What happens to our melatonin levels as we age?

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Dr. Mehmet Oz, MD
Cardiology (Cardiovascular Disease)
Our own melatonin loses some of its potency as we age—our receptors for that neurotransmitter don't create the same power from the dose of melatonin they receive. As you get older, you also lose some of the oomph you get from melatonin, which may explain why so many of us suffer aging-related sleep and health problems. In fact, melatonin production peaks around age 5 and starts a downhill slide from there.

Unfortunately, we lose up to 80 percent of those original levels by the time we reach 60. And that's likely one of the reasons we don't sleep as well when we get older.

When you're 20 and can easily sleep until noon, your levels of melatonin average about 80 picograms per milliliter; at 60, those levels drop down to 10. At age 20 you might have had a level of 10 in the late afternoon. You slept through that late-afternoon class. We know that 10 is less effective at age 60 than it was in the afternoon at age 20.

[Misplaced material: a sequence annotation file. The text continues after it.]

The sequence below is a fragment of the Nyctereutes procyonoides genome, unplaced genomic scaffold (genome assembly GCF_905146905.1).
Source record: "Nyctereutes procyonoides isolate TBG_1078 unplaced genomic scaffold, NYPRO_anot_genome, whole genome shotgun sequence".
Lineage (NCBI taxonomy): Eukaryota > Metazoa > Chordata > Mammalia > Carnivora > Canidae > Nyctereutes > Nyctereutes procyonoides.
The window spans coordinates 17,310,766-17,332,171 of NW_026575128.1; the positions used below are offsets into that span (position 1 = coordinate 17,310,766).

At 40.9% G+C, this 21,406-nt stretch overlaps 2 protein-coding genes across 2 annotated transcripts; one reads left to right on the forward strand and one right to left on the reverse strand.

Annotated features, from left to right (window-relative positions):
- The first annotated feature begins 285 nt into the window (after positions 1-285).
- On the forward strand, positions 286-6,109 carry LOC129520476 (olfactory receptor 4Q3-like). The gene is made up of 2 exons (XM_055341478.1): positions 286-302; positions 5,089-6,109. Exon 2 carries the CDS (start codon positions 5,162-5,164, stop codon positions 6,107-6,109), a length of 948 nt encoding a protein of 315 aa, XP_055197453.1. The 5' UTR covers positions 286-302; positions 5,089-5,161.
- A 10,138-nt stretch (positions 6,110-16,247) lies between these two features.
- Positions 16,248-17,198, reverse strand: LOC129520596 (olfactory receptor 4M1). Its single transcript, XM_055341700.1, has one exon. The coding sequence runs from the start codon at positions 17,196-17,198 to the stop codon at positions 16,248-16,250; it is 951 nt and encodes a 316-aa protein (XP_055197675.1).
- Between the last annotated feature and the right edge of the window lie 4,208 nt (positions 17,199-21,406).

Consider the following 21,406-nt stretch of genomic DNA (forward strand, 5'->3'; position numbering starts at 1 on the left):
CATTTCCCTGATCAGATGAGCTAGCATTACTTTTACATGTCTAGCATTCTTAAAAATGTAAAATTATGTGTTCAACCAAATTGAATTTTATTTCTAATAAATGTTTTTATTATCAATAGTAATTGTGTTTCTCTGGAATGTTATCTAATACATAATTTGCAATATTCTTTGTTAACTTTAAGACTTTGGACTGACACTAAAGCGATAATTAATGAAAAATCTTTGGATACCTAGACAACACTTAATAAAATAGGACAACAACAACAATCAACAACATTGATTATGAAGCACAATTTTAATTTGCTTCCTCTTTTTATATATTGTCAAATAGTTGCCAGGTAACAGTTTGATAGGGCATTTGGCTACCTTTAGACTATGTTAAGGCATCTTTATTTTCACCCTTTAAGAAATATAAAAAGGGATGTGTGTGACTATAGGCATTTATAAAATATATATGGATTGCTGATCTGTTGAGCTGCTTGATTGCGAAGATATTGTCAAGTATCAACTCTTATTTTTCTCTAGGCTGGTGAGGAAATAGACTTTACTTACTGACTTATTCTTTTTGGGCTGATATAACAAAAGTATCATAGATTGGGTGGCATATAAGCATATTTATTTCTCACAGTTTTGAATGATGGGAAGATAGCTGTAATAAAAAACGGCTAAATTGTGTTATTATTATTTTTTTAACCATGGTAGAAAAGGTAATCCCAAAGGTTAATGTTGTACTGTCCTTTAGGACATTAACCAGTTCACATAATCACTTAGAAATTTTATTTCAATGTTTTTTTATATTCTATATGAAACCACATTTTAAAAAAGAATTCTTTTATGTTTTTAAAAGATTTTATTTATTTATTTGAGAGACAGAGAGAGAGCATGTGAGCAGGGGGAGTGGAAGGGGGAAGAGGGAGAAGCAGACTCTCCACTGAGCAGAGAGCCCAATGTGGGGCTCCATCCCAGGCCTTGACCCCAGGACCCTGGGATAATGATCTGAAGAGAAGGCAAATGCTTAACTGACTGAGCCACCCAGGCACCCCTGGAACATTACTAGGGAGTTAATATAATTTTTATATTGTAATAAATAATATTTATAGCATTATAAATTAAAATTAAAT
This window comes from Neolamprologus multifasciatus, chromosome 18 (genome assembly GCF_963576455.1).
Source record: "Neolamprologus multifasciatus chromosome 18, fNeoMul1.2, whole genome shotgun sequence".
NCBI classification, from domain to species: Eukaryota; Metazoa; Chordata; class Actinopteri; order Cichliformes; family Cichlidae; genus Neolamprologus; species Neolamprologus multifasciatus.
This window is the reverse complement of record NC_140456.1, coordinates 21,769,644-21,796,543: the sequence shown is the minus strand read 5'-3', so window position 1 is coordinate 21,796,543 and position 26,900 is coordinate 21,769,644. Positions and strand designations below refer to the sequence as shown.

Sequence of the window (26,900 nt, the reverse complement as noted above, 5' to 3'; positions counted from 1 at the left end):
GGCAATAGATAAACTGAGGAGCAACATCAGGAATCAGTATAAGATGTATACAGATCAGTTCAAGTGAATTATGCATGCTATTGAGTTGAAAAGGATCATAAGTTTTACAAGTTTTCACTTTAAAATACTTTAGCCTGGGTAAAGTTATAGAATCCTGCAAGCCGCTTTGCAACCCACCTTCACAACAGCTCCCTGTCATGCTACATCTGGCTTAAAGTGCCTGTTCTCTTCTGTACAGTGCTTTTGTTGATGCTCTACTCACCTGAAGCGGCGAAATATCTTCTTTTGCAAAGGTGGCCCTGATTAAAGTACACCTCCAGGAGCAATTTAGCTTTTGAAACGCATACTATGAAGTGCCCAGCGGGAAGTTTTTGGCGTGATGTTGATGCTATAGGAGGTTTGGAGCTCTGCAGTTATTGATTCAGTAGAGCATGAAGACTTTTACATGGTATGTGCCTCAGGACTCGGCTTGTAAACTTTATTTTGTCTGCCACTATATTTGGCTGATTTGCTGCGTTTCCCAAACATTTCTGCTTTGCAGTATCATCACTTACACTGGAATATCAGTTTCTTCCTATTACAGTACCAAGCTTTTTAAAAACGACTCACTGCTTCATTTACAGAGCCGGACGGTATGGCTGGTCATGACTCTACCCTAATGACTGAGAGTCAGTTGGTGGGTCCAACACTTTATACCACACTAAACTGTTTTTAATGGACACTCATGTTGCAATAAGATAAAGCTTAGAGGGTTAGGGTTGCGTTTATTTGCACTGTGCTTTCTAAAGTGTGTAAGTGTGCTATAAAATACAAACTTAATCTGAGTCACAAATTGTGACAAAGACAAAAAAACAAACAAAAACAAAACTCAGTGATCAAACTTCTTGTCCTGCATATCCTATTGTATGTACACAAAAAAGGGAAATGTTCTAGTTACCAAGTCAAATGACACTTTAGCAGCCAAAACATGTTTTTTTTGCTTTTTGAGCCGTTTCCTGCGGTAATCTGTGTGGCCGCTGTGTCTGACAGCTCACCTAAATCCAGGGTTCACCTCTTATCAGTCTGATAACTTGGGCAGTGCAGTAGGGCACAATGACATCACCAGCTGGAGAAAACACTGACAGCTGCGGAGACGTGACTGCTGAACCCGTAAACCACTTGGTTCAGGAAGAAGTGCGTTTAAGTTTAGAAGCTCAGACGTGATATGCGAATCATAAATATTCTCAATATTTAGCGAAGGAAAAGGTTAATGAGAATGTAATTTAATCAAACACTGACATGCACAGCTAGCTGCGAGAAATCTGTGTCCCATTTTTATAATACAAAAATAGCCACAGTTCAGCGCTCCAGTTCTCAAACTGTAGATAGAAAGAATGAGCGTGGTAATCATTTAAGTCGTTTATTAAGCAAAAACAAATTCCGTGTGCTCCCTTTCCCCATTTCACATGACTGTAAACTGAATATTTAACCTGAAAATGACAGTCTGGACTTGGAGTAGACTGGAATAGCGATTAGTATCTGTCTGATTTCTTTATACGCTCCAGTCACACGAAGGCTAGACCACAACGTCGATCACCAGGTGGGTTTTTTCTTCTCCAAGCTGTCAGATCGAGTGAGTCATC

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Important: This content reflects information from various individuals and organizations and may offer alternative or opposing points of view. It should not be used for medical advice, diagnosis or treatment. As always, you should consult with your healthcare provider about your specific health needs.